This blog is part of a series of blog posts designed to serve as a quick reference guide. Each will focus on a sudden injury or illness and is designed to help you make an informed decision on a plan of action when the unexpected happens.
An ear infection is an inflammation of the middle ear that occurs when fluid builds up behind the eardrum. Ear infections are usually caused by bacteria. Although adults can get ear infections, they are far more common in children, and five out of six children will have at least one ear infection by their third birthday. Ear infections are the most common reason children visit the doctor’s office. Otitis media is the scientific name for an ear infection.
What are the different types of ear infections?
The most common type of ear infection is known as acute otitis media (AOM) in which parts of the middle ear are infected and fluid is trapped behind the eardrum. This causes ear pain and sometimes fever.
Sometimes, an ear infection can run its course, but fluid can stay trapped behind the eardrum. This is known as otitis media with effusion (OME). The most common symptom of OME is hearing loss. There may be a sensation of fullness in the ear, but usually there is no pain. A doctor will be able to see the trapped fluid with a special instrument. If this fluid remains in the middle ear or returns again and again, it is known as chronic otitis media with effusion (COME). A referral to an ear, nose, and throat surgeon may be needed, as this can lead to language and behavioral problems.
How can I tell that my child has an ear infection?
Many ear infections occur in young children that are unable communicate ear pain verbally. In this case, look for the following symptoms.
- Tugging and pulling at the ear(s)
- Fussiness and crying
- Trouble sleeping
- Fever (especially in infants and younger children)
- Fluid draining from the ear
- Balance problems
- Trouble hearing
What causes ear infections?
Ear infections usually begin after a child has had an upper respiratory infection such as a cold or sore throat but can also be caused by allergies. Bacterial upper respiratory infections can spread to the middle ear; viral upper respiratory infections (often colds) can lead to bacterial secondary infections in the middle ear. Once the middle ear becomes infected, fluid builds up behind the eardrum.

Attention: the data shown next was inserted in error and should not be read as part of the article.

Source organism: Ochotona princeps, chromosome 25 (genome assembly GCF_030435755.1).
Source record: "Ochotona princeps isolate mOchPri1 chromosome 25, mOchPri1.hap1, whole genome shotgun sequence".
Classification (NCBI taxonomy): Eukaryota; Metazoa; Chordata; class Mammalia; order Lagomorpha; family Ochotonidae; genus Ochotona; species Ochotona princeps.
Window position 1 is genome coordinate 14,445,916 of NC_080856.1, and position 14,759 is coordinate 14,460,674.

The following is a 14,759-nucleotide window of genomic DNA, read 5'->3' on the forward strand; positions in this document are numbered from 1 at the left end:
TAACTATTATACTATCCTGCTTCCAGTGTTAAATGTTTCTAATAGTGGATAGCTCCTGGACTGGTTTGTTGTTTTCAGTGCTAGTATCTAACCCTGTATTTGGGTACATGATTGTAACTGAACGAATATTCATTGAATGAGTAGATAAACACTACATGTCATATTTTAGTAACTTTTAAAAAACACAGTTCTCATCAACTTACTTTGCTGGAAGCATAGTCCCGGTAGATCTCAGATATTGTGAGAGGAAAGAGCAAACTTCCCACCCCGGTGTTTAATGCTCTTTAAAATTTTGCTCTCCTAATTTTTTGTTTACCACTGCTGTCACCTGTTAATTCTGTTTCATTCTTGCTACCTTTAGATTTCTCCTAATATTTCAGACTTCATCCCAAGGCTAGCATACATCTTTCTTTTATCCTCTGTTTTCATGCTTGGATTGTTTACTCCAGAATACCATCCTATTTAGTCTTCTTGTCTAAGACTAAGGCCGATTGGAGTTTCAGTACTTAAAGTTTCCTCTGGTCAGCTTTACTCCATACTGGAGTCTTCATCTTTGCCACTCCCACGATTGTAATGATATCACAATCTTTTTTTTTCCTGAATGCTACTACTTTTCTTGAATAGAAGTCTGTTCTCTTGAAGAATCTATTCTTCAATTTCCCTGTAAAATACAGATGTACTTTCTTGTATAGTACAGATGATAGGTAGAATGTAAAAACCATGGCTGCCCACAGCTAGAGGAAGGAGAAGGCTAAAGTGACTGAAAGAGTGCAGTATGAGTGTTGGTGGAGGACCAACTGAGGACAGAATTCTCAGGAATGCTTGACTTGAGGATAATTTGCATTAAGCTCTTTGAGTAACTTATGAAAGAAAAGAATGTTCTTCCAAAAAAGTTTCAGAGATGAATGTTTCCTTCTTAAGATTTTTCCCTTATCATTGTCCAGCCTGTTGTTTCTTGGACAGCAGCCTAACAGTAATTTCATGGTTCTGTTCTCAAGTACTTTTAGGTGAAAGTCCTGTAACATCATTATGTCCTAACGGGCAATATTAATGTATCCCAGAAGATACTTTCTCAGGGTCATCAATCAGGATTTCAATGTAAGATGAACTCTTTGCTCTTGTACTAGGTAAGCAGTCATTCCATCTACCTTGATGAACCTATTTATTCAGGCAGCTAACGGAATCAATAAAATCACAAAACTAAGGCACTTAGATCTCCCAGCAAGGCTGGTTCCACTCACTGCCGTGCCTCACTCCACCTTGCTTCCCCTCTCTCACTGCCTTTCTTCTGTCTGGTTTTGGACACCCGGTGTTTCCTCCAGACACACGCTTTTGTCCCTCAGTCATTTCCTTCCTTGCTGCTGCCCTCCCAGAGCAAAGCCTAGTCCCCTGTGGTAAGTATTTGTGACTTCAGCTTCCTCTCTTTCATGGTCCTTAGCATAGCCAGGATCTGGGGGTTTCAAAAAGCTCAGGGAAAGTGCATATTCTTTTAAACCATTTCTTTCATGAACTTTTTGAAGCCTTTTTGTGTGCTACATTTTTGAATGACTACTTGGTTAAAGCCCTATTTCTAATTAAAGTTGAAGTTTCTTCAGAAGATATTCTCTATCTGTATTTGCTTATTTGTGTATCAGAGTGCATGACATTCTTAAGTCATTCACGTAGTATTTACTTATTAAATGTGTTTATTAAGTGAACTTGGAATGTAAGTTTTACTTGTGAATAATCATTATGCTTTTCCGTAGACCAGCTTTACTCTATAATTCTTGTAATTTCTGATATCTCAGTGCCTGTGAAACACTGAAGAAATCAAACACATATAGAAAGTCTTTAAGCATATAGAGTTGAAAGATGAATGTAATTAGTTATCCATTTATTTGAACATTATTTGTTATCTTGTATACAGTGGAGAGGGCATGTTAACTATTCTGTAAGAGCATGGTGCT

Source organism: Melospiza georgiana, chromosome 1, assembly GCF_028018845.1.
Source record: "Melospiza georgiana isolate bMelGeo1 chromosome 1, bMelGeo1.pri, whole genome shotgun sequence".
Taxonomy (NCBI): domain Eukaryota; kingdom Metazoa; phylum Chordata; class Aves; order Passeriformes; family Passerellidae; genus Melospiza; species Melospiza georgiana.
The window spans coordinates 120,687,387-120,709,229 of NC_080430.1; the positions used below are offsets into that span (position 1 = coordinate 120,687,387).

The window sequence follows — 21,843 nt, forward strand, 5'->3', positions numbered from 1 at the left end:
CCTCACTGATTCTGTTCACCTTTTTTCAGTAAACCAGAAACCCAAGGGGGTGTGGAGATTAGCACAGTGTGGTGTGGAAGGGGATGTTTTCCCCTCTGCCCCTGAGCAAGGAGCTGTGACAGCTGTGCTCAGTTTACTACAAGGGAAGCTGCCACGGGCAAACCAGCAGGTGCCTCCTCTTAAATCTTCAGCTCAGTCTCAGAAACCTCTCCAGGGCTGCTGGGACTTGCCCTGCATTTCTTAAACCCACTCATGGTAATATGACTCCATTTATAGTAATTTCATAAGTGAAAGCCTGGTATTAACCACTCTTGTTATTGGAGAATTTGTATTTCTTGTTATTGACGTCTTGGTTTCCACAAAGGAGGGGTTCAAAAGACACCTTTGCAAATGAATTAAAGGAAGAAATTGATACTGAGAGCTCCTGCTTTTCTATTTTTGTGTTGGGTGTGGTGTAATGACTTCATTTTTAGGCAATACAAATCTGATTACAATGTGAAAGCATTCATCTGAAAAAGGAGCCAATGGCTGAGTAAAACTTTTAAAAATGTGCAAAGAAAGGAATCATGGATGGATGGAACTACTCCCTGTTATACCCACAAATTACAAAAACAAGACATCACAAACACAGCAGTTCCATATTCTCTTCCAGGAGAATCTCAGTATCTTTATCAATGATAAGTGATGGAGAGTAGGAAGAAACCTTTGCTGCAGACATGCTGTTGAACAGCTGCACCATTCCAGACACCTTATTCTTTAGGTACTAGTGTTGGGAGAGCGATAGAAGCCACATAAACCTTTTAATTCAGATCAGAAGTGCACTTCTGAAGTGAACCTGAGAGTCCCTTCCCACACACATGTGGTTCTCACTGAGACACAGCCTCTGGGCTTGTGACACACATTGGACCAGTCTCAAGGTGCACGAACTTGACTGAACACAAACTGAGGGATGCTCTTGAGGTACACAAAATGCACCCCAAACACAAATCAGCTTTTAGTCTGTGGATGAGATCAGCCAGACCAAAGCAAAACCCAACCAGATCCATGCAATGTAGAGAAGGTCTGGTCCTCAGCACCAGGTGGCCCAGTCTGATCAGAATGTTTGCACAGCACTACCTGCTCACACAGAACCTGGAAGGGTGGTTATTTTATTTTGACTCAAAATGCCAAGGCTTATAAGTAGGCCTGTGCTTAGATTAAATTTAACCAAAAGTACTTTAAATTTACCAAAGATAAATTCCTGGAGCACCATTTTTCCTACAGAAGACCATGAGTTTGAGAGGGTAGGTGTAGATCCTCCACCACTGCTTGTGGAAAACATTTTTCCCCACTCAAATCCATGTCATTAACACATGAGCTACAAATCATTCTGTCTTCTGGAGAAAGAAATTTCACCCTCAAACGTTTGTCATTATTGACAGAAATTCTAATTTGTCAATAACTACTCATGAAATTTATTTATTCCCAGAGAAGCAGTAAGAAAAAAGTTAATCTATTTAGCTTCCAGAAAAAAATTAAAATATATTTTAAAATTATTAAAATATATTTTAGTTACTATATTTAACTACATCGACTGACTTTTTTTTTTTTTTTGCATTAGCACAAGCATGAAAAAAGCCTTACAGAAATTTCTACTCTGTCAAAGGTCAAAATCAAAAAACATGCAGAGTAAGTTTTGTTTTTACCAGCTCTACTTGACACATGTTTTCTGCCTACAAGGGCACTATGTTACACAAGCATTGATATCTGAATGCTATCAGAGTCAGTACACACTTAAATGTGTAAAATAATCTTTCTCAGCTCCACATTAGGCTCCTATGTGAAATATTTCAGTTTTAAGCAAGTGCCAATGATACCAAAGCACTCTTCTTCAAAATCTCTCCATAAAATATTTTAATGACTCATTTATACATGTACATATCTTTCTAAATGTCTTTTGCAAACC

Why are children more likely than adults to get ear infections?
The eustachian tubes connecting the upper part of the throat to the middle ear are smaller in children than in adults. These small passageways supply fresh air to the middle ear and drain fluid. Smaller eustachian tubes are not as effective at draining fluid, especially when they are swollen or blocked with mucus because of recent respiratory illness. Children also have less effective immune systems and therefore are more likely to have infections in general.
How is an ear infection diagnosed?
A doctor can quickly and easily check for an ear infection using a lighted instrument called an otoscope to look at the eardrum. The eardrum will appear red and bulging if an ear infection is present.
How is an acute middle ear infection treated?
Often your child’s doctor will prescribe an oral antibiotic to be taken for 7-10 days. He or she may also recommend an over-the-counter pain reliever such as acetaminophen or ibuprofen to help with fever and pain. If your doctor can’t make a definite diagnosis of an ear infection, especially if your child doesn’t have a fever, he or she may ask you to wait a day or two to see if the ear pain subsides to avoid prescribing antibiotics unnecessarily.
How long will it take my child to get better?
Your child should start feeling better within a few days after visiting the doctor. If the condition worsens, call your doctor; a different antibiotic may be needed.
What happens if my child keeps getting ear infections?
If ear infections continue to return and antibiotics aren’t helping, your child’s doctor may recommend a surgical procedure that places small ventilation tubes in the eardrum to prevent fluid backup in the middle ear. The most commonly used tubes stay in place six to nine months before falling out. If ear infections continue after tube placement, a doctor may consider removing the adenoids to prevent the spread of infections to the eustachian tubes.
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